There are two main formats that poker comes in: cash games and tournaments. Of course, there are also numerous variants of the game such as Texas Hold’em, Omaha, 7 Card Stud, and many more, but all of these can be played in the cash game and the tournament format. It is, therefore, important that you recognize the distinction between the two formats.
The rules for each variation of poker are the same regardless of whether you’re playing in a cash game or a tournament, but there are certain differences in the way the two formats are played. The primary difference is in the way you win or lose money, and there are also some significant differences in the strategies involved. It’s because of these differences that some players prefer tournaments and some prefer cash games.
We aren’t trying to suggest that cash games are better than tournaments, or vice versa, as it ultimately comes down to which you personally want to play. Your preference should probably reflect whichever one you’re better at, but enjoyment should also be a factor you take into consideration too. You may even prefer to spread your play across both formats. Whatever you’re going to decide, you do need to know about how each format works.
On this page, we have explained the basics of cash games and how they work. This is very useful information if you’re a beginner to poker or an experienced player, and you should definitely take the time to read through it. We’ve covered the tournament format on the following page – Poker Tournaments.
The basics of cash games are pretty straightforward. Players first have to buy in for an appropriate amount. There’s typically a minimum and maximum buy in and players have to buy in between those two amounts. The minimum and maximum will be relative to the stakes of the game. They then receive chips based on the amount they have bought in with.
Hands are then played with the blinds fixed at a certain level. In each pot real money is won and lost, as each chip has a monetary value and can be cashed in. This can be compared to tournaments where the chips determine finishing positions and payouts, but aren’t actually worth anything directly.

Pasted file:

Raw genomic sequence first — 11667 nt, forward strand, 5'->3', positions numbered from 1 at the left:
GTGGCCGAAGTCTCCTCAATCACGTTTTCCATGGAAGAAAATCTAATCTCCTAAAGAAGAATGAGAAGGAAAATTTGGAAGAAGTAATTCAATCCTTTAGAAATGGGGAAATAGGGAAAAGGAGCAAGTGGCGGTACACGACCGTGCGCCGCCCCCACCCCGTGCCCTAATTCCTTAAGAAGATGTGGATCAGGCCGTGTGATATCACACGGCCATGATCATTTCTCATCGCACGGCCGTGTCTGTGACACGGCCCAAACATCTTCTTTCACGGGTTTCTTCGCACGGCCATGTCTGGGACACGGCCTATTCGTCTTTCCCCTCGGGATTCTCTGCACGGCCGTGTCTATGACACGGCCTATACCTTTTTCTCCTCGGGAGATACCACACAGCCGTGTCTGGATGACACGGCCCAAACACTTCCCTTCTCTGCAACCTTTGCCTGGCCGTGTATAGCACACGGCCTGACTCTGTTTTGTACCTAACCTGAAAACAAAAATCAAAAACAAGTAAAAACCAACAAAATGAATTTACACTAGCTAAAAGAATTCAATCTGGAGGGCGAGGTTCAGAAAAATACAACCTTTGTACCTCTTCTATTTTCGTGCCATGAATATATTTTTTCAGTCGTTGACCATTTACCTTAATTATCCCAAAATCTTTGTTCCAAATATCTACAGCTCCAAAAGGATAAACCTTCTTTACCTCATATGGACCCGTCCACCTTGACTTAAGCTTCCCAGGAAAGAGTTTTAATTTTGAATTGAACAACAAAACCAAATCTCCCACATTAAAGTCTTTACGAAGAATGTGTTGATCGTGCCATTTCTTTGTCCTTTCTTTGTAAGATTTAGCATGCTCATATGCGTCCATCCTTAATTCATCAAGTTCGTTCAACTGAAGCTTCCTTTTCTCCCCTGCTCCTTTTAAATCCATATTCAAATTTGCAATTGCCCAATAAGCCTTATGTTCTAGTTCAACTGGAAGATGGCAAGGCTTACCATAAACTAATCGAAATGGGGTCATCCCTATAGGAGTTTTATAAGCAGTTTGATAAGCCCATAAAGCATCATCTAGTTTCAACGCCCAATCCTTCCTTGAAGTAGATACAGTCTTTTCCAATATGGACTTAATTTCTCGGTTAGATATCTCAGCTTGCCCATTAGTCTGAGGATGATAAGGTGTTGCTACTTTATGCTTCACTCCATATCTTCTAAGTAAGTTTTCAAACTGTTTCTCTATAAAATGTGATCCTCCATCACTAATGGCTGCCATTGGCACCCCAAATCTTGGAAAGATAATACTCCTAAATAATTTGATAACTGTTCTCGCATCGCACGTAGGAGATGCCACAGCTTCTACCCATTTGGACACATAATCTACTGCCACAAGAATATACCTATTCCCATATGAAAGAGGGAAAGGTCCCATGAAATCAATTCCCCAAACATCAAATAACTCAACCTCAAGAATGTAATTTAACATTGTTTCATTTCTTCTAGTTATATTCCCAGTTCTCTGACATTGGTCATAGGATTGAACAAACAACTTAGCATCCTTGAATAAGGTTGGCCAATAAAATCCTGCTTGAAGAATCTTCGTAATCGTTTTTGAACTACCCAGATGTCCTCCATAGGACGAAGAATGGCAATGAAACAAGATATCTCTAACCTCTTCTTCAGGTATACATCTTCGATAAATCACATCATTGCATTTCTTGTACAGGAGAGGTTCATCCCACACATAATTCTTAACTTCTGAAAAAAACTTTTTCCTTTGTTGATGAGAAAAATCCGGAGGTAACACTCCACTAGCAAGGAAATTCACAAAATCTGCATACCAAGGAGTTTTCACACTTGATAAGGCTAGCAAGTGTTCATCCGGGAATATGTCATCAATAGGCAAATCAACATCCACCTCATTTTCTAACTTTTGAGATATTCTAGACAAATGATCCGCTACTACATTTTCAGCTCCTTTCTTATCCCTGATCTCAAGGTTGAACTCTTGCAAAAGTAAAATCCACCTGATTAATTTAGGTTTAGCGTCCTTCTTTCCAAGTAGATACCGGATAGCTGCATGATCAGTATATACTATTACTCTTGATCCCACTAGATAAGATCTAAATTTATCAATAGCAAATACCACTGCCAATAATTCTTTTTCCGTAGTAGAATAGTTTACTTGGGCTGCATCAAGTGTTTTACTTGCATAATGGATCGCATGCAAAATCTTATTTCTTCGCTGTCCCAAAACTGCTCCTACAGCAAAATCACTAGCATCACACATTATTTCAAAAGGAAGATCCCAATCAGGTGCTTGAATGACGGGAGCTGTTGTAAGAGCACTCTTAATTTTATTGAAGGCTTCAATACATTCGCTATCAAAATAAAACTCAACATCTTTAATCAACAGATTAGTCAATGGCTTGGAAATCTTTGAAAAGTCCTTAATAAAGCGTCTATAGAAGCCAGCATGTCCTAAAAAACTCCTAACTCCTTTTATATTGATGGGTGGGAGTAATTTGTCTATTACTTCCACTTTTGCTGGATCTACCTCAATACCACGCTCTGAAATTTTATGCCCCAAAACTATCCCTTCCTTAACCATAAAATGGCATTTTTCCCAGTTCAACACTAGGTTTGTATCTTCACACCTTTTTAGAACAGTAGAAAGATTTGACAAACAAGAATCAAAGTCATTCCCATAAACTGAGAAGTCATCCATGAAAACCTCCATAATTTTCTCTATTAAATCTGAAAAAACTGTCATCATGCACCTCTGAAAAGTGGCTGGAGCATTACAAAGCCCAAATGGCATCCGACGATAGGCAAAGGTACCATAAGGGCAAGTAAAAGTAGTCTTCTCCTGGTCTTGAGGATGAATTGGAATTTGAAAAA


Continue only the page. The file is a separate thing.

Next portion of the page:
If a player loses all their chips they can buy in again (providing they have the funds) as many times as they want, as long as a hand isn’t in session. However, players are usually not allowed to remove any of their chips from the table unless they’re leaving the game, which they can choose to do any time they wish. A game will typically keep going for as long as there are at least two players who want to continue.
That’s really all there is to cash games. They are much simpler than tournaments, as there aren’t as many different types to be aware of. Cash games can be played in a few different forms, which we’ll now explain in more detail.
Fixed Limit, No Limit & Other Betting Structures
It’s essential to recognize that the betting structure being used is hugely significant in cash games. The two most commonly used structures are fixed limit and no limit, although there are others. These structures basically determine how much players can bet or raise relative to the blinds and under what circumstances.
The differences between the various betting structures may not seem particularly important, but they really are and it’s a very good idea to be familiar with them.
Full Ring, Shorthanded & Heads Up
Cash games are often referred to as ring games and the two terms are considered to mean the same thing. Technically, though, the term ring game should only be applied when there’s a “full ring,” i.e. every seat at the table is taken, which generally means nine or ten players.
The term shorthanded can technically be used to refer to any game with less than nine or ten players, regardless of how many seats are available, but it’s typically used to refer to a tournament where the maximum number of players is six. An alternative term used in this situation is six-max.
Heads up games are those where just two players are competing against each other and they are more popular than you might expect. All these different types: full ring, six-max, and heads up can all be found at most online poker sites. You’ll usually find a wide selection of tables open at any time, at a variety of different stakes.
It might seem surprising given the fact that the only distinction between these types is the number of players involved, but the strategy for each of them does differ somewhat. Playing against just one player does require a different approach than playing against four or five players, which in turn requires a different approach than playing against eight or nine players.